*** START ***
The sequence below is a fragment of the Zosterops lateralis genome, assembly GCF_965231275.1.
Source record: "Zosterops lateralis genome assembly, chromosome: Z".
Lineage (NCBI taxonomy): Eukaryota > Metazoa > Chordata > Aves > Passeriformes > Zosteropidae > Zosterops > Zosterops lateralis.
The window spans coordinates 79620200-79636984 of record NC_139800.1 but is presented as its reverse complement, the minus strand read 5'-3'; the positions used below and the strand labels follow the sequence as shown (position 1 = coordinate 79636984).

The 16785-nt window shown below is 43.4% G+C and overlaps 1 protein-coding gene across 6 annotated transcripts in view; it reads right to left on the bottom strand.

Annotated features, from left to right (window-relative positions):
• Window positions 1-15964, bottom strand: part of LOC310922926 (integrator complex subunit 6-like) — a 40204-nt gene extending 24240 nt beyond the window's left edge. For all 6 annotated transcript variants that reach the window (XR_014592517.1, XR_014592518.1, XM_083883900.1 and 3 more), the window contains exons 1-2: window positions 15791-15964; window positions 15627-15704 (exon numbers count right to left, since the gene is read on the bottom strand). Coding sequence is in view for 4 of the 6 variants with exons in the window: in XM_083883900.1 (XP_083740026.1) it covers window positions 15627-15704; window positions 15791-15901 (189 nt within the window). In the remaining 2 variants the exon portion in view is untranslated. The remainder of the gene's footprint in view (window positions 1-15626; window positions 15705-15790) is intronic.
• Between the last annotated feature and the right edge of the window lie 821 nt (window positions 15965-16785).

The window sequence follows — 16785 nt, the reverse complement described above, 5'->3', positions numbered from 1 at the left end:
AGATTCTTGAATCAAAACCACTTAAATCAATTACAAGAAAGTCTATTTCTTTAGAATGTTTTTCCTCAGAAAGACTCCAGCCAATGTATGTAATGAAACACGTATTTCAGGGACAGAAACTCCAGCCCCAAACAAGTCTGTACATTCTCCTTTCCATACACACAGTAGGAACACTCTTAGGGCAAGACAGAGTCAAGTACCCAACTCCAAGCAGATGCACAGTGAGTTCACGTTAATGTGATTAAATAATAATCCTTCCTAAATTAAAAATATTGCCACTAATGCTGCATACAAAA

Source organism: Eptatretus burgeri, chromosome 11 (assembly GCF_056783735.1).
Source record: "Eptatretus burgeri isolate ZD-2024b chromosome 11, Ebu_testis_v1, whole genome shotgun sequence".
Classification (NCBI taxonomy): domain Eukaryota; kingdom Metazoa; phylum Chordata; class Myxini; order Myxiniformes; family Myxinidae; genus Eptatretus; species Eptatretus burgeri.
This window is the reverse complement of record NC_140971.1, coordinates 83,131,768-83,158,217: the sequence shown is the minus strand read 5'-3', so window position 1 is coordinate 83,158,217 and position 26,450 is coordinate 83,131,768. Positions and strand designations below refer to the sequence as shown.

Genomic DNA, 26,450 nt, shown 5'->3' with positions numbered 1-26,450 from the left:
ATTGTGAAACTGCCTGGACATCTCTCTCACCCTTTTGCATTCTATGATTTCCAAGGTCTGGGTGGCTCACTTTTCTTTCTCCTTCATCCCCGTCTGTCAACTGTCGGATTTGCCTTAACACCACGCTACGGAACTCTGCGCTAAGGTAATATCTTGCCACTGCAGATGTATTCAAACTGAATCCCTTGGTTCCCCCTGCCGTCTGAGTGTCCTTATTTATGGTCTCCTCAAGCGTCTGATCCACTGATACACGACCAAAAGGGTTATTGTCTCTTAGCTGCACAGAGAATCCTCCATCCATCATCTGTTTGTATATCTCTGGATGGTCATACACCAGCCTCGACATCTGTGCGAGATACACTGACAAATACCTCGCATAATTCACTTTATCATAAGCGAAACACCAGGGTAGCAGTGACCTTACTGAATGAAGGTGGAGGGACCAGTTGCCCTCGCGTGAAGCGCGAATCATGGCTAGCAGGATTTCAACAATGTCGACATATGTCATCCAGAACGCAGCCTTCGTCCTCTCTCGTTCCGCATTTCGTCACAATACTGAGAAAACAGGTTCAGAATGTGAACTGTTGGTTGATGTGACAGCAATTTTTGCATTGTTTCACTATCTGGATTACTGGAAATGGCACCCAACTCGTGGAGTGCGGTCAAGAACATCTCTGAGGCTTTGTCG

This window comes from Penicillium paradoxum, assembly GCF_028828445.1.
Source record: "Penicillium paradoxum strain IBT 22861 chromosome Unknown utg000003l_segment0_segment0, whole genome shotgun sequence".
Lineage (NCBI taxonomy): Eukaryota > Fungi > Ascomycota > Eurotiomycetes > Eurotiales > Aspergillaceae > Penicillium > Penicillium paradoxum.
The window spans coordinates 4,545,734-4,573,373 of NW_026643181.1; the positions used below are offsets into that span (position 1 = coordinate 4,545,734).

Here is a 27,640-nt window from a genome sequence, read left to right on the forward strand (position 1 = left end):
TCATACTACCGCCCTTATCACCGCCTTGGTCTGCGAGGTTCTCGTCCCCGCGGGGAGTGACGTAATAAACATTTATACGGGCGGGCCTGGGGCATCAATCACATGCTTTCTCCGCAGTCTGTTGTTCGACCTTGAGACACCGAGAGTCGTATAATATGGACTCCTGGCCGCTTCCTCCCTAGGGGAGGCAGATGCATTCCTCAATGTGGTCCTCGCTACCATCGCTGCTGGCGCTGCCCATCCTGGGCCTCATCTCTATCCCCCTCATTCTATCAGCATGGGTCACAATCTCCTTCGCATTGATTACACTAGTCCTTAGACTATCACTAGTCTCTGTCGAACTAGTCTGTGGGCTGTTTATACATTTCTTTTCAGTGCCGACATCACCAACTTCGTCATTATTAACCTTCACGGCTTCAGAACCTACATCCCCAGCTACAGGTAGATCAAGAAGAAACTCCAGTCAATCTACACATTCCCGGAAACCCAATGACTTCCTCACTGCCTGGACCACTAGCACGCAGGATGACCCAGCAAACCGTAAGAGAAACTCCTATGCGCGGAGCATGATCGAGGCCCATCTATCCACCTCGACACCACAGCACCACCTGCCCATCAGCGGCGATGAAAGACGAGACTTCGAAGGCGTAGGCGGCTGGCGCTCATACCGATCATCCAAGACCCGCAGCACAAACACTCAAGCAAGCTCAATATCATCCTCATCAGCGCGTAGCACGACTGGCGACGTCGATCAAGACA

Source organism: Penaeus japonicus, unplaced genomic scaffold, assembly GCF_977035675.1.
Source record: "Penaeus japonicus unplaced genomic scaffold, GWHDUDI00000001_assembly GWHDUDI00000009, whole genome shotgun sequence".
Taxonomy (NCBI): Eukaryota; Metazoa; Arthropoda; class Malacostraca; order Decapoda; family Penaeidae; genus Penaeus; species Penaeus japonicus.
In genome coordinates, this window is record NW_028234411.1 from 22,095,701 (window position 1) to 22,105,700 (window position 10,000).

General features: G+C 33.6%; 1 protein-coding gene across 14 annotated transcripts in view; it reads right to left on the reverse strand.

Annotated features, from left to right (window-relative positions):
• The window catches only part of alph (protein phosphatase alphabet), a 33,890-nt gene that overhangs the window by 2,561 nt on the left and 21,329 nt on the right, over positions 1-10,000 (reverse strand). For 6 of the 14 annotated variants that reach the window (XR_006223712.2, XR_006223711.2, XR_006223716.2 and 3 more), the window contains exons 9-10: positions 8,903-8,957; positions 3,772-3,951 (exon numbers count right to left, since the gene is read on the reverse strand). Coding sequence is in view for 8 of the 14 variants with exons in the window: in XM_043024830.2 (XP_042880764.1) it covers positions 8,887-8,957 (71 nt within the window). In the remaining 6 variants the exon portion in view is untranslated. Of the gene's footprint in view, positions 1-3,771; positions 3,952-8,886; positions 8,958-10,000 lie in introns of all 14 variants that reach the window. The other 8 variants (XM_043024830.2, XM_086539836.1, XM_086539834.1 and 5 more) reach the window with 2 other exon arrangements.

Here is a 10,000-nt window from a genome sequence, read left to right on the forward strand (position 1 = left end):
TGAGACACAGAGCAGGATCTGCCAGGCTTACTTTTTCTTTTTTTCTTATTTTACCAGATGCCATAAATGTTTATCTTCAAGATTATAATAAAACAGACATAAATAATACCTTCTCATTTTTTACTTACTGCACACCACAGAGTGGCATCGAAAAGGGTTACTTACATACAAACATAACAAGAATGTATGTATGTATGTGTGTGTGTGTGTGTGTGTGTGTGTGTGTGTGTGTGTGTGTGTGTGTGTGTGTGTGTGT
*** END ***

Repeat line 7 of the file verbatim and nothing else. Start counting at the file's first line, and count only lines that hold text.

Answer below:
• Window positions 1-15964, bottom strand: part of LOC310922926 (integrator complex subunit 6-like) — a 40204-nt gene extending 24240 nt beyond the window's left edge. For all 6 annotated transcript variants that reach the window (XR_014592517.1, XR_014592518.1, XM_083883900.1 and 3 more), the window contains exons 1-2: window positions 15791-15964; window positions 15627-15704 (exon numbers count right to left, since the gene is read on the bottom strand). Coding sequence is in view for 4 of the 6 variants with exons in the window: in XM_083883900.1 (XP_083740026.1) it covers window positions 15627-15704; window positions 15791-15901 (189 nt within the window). In the remaining 2 variants the exon portion in view is untranslated. The remainder of the gene's footprint in view (window positions 1-15626; window positions 15705-15790) is intronic.